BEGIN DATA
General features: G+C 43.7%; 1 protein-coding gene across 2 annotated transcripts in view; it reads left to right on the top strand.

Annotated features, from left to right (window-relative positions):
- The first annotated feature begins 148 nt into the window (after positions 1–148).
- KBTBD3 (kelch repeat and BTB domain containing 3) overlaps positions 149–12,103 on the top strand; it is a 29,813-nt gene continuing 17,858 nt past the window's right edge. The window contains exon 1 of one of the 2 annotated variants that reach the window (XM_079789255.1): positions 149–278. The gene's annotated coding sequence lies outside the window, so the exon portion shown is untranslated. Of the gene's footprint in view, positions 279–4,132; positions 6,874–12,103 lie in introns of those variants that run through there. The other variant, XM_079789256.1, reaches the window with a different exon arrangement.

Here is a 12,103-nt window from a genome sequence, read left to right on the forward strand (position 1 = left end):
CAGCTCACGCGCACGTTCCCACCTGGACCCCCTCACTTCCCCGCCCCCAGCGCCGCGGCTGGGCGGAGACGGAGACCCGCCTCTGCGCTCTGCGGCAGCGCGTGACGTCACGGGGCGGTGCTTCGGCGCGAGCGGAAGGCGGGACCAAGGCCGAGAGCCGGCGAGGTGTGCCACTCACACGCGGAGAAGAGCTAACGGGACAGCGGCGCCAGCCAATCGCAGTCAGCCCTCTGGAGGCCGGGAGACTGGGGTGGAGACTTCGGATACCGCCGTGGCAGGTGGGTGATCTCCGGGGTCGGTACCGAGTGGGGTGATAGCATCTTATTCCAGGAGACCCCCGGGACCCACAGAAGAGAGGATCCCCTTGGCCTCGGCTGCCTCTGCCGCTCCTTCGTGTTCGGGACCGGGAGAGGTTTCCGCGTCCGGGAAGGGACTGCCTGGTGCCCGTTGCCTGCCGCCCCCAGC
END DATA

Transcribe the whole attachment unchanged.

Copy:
General features: G+C 43.7%; 1 protein-coding gene across 2 annotated transcripts in view; it reads left to right on the top strand.

Annotated features, from left to right (window-relative positions):
- The first annotated feature begins 148 nt into the window (after positions 1–148).
- KBTBD3 (kelch repeat and BTB domain containing 3) overlaps positions 149–12,103 on the top strand; it is a 29,813-nt gene continuing 17,858 nt past the window's right edge. The window contains exon 1 of one of the 2 annotated variants that reach the window (XM_079789255.1): positions 149–278. The gene's annotated coding sequence lies outside the window, so the exon portion shown is untranslated. Of the gene's footprint in view, positions 279–4,132; positions 6,874–12,103 lie in introns of those variants that run through there. The other variant, XM_079789256.1, reaches the window with a different exon arrangement.

Here is a 12,103-nt window from a genome sequence, read left to right on the forward strand (position 1 = left end):
CAGCTCACGCGCACGTTCCCACCTGGACCCCCTCACTTCCCCGCCCCCAGCGCCGCGGCTGGGCGGAGACGGAGACCCGCCTCTGCGCTCTGCGGCAGCGCGTGACGTCACGGGGCGGTGCTTCGGCGCGAGCGGAAGGCGGGACCAAGGCCGAGAGCCGGCGAGGTGTGCCACTCACACGCGGAGAAGAGCTAACGGGACAGCGGCGCCAGCCAATCGCAGTCAGCCCTCTGGAGGCCGGGAGACTGGGGTGGAGACTTCGGATACCGCCGTGGCAGGTGGGTGATCTCCGGGGTCGGTACCGAGTGGGGTGATAGCATCTTATTCCAGGAGACCCCCGGGACCCACAGAAGAGAGGATCCCCTTGGCCTCGGCTGCCTCTGCCGCTCCTTCGTGTTCGGGACCGGGAGAGGTTTCCGCGTCCGGGAAGGGACTGCCTGGTGCCCGTTGCCTGCCGCCCCCAGC